• In so high a style, Margaret, that no man living
    shall come over it; for, in...
  • In so high a style, Margaret, that no man living
    shall come over it; for, in most comely truth, thou
    deservest it.
  • Margaret. Will you then write me a sonnet in praise of my beauty?

    Benedick. In so high a style, Margaret, that no man living
    shall come over it; for, in most comely truth, thou
    deservest it.

103 V / 2
  • Thy wit is as quick as the greyhound's mouth; it catches.
  • Thy wit is as quick as the greyhound's mouth; it catches.
  • Margaret. To have no man come over me! why, shall I always
    keep below stairs?

    Benedick. Thy wit is as quick as the greyhound's mouth; it catches.

104 V / 2
  • A most manly wit, Margaret; it will not hurt a
    woman: and so, I pray thee, c...
  • A most manly wit, Margaret; it will not hurt a
    woman: and so, I pray thee, call Beatrice: I give
    thee the bucklers.
  • Margaret. And yours as blunt as the fencer's foils, which hit,
    but hurt not.

    Benedick. A most manly wit, Margaret; it will not hurt a
    woman: and so, I pray thee, call Beatrice: I give
    thee the bucklers.

105 V / 2
  • If you use them, Margaret, you must put in the
    pikes with a vice; and they a...
  • If you use them, Margaret, you must put in the
    pikes with a vice; and they are dangerous weapons for maids.
  • Margaret. Give us the swords; we have bucklers of our own.

    Benedick. If you use them, Margaret, you must put in the
    pikes with a vice; and they are dangerous weapons for maids.

106 V / 2
  • And therefore will come.
    [Exit MARGARET]
    [Sings]
    The god of love,
  • And therefore will come.
    [Exit MARGARET]
    [Sings]
    The god of love,
    That sits above,
    And knows me, and knows me,
    How pitiful I deserve,--
    I mean in singing; but in loving, Leander the good
    swimmer, Troilus the first employer of panders, and
    a whole bookful of these quondam carpet-mangers,
    whose names yet run smoothly in the even road of a
    blank verse, why, they were never so truly turned
    over and over as my poor self in love. Marry, I
    cannot show it in rhyme; I have tried: I can find
    out no rhyme to 'lady' but 'baby,' an innocent
    rhyme; for 'scorn,' 'horn,' a hard rhyme; for,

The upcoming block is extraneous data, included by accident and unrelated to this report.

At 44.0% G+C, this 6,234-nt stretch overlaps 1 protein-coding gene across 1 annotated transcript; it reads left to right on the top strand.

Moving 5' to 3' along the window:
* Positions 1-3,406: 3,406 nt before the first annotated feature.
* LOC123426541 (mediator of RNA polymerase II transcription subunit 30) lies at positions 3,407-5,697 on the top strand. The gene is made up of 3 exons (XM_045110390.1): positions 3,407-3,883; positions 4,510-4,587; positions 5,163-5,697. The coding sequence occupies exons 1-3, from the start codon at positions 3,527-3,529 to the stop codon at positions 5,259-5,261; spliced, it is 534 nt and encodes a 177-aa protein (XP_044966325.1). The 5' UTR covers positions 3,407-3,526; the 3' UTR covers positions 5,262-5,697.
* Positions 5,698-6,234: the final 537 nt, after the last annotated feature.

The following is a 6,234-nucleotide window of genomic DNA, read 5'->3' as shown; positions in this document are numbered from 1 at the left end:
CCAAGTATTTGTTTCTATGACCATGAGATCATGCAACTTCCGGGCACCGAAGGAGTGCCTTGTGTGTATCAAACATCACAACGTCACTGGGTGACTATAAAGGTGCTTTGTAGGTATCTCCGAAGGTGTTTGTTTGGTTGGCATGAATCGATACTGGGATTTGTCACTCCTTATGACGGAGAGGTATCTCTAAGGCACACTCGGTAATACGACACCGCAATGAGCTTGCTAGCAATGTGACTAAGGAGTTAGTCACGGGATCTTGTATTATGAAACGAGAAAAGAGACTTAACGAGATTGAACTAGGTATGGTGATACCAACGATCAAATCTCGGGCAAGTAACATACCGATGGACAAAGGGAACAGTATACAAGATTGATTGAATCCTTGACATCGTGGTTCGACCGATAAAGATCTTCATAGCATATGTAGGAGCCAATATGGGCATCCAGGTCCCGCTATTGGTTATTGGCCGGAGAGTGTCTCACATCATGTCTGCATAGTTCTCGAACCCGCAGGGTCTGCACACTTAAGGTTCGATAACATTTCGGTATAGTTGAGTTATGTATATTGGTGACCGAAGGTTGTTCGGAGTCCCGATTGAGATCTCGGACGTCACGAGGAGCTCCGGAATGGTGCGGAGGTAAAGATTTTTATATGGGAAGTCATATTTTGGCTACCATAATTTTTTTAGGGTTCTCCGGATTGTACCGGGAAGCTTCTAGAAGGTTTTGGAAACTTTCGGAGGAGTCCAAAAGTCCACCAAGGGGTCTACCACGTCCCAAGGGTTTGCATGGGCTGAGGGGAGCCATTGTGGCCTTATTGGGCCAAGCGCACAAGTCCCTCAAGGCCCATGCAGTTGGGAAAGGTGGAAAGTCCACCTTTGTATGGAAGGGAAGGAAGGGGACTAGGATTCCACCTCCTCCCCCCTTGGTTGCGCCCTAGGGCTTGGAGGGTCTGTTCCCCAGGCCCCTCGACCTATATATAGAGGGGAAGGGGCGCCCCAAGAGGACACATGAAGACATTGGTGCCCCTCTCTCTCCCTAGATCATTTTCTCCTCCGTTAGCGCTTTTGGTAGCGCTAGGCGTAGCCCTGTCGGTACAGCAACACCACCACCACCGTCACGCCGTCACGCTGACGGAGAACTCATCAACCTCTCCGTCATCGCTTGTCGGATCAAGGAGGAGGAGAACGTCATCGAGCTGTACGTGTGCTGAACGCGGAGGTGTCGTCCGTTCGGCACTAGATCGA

'school,' 'fool,' a babbling rhyme; very ominous
    endings: no, I was not born under a rhyming planet,
    nor I cannot woo in festival terms.
    [Enter BEATRICE]
    Sweet Beatrice, wouldst thou come when I called thee?
  • Margaret. Well, I will call Beatrice to you, who I think hath legs.

    Benedick. And therefore will come.
    [Exit MARGARET]
    [Sings]
    The god of love,
    That sits above,
    And knows me, and knows me,
    How pitiful I deserve,--
    I mean in singing; but in loving, Leander the good
    swimmer, Troilus the first employer of panders, and
    a whole bookful of these quondam carpet-mangers,
    whose names yet run smoothly in the even road of a
    blank verse, why, they were never so truly turned
    over and over as my poor self in love. Marry, I
    cannot show it in rhyme; I have tried: I can find
    out no rhyme to 'lady' but 'baby,' an innocent
    rhyme; for 'scorn,' 'horn,' a hard rhyme; for,
    'school,' 'fool,' a babbling rhyme; very ominous
    endings: no, I was not born under a rhyming planet,
    nor I cannot woo in festival terms.
    [Enter BEATRICE]
    Sweet Beatrice, wouldst thou come when I called thee?

107 V / 2
  • O, stay but till then!
  • O, stay but till then!
  • Beatrice. Yea, signior, and depart when you bid me.

    Benedick. O, stay but till then!

108 V / 2
  • Only foul words; and thereupon I will kiss thee.
  • Only foul words; and thereupon I will kiss thee.
  • Beatrice. 'Then' is spoken; fare you well now: and yet, ere
    I go, let me go with that I came; which is, with
    knowing what hath passed between you and Claudio.

    Benedick. Only foul words; and thereupon I will kiss thee.

109 V / 2
  • Thou hast frighted the word out of his right sense,